Your pregnancy and baby guideScreening for Down's, Edwards' and Patau's syndromes
All pregnant women in England are offered a screening test for Down's syndrome, Edwards' syndrome and Patau's syndrome between 10 and 14 weeks of pregnancy. This is to assess your chances of having a baby with these conditions.
Down's syndrome is also called trisomy 21 or T21. Edwards' syndrome is also called trisomy 18 or T18, and Patau's syndrome is also called trisomy 13 or T13.
If a screening test shows that you have a higher chance of having a baby with Down's, Edwards' or Patau's syndromes, you'll be offered diagnostic tests to find out for certain if your baby has the condition.
What are Down's, Edwards' and Patau's syndromes?
Down's syndrome causes some level of learning disability. It can vary from mild to severe.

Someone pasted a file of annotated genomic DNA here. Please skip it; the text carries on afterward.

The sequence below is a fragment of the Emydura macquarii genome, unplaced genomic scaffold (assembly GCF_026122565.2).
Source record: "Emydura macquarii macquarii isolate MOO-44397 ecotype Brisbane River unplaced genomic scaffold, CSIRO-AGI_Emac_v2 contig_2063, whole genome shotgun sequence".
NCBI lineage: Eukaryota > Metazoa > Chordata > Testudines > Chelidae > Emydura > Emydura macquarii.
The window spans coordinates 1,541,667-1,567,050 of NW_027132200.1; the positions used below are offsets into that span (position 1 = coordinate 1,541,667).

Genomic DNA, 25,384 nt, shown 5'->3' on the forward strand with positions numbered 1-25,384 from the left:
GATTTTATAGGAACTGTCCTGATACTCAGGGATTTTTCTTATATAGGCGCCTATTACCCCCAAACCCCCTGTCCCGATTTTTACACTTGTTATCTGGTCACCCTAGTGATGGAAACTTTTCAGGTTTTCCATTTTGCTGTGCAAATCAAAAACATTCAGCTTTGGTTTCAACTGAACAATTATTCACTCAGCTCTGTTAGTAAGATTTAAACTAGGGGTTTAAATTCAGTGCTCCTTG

Some health problems are more common in people with Down's syndrome, such as heart conditions, and problems with the digestive system, hearing and vision. Sometimes these can be serious, but many can be treated.
Read more about Down's syndrome.
Edwards' and Patau's syndromes
Sadly, most babies with Edwards' or Patau's syndromes will die before or shortly after birth. Some babies may survive to adulthood, but this is rare.
All babies born with Edwards' or Patau's syndromes will have a wide range of problems, which are usually very serious. These may include major brain abnormalities.
What does screening for Down's, Edwards' and Patau's syndromes involve?
A screening test for Down's, Edwards' and Patau's syndromes is available between weeks 10 and 14 of pregnancy. It's called the combined test because it combines an ultrasound scan with a blood test. The scan can be carried out at the same time as the pregnancy dating scan.
If you choose to have the test, you will have a blood sample taken. At the scan, the fluid at the back of the baby's neck is measured to determine the "nuchal translucency". Your age and the information from these two tests is used to work out the chance of the baby having Down's, Edwards' or Patau's syndromes.